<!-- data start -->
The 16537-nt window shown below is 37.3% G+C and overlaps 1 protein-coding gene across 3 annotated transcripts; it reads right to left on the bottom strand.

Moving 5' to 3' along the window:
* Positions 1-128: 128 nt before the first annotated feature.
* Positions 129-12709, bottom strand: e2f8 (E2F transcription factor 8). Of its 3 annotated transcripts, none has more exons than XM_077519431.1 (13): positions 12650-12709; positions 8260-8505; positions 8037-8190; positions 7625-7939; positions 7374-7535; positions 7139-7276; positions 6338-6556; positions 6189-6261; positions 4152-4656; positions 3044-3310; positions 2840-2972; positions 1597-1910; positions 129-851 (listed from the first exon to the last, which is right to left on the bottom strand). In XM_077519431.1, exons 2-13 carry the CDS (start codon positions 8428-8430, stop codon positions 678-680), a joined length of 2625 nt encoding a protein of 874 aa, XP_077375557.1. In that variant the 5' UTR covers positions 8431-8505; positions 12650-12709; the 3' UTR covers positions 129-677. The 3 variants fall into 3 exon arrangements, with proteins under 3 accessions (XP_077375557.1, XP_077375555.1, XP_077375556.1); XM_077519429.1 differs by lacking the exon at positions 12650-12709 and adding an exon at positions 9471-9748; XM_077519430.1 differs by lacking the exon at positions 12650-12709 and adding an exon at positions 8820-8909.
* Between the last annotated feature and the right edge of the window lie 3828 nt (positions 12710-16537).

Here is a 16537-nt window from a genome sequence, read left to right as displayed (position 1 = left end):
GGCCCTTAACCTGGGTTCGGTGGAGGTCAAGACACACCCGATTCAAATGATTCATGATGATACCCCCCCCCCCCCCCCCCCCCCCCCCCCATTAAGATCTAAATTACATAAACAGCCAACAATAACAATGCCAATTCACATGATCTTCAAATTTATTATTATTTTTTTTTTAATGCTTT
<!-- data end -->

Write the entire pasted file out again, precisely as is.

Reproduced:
The 16537-nt window shown below is 37.3% G+C and overlaps 1 protein-coding gene across 3 annotated transcripts; it reads right to left on the bottom strand.

Moving 5' to 3' along the window:
* Positions 1-128: 128 nt before the first annotated feature.
* Positions 129-12709, bottom strand: e2f8 (E2F transcription factor 8). Of its 3 annotated transcripts, none has more exons than XM_077519431.1 (13): positions 12650-12709; positions 8260-8505; positions 8037-8190; positions 7625-7939; positions 7374-7535; positions 7139-7276; positions 6338-6556; positions 6189-6261; positions 4152-4656; positions 3044-3310; positions 2840-2972; positions 1597-1910; positions 129-851 (listed from the first exon to the last, which is right to left on the bottom strand). In XM_077519431.1, exons 2-13 carry the CDS (start codon positions 8428-8430, stop codon positions 678-680), a joined length of 2625 nt encoding a protein of 874 aa, XP_077375557.1. In that variant the 5' UTR covers positions 8431-8505; positions 12650-12709; the 3' UTR covers positions 129-677. The 3 variants fall into 3 exon arrangements, with proteins under 3 accessions (XP_077375557.1, XP_077375555.1, XP_077375556.1); XM_077519429.1 differs by lacking the exon at positions 12650-12709 and adding an exon at positions 9471-9748; XM_077519430.1 differs by lacking the exon at positions 12650-12709 and adding an exon at positions 8820-8909.
* Between the last annotated feature and the right edge of the window lie 3828 nt (positions 12710-16537).

Here is a 16537-nt window from a genome sequence, read left to right as displayed (position 1 = left end):
GGCCCTTAACCTGGGTTCGGTGGAGGTCAAGACACACCCGATTCAAATGATTCATGATGATACCCCCCCCCCCCCCCCCCCCCCCCCCCCATTAAGATCTAAATTACATAAACAGCCAACAATAACAATGCCAATTCACATGATCTTCAAATTTATTATTATTTTTTTTTTAATGCTTT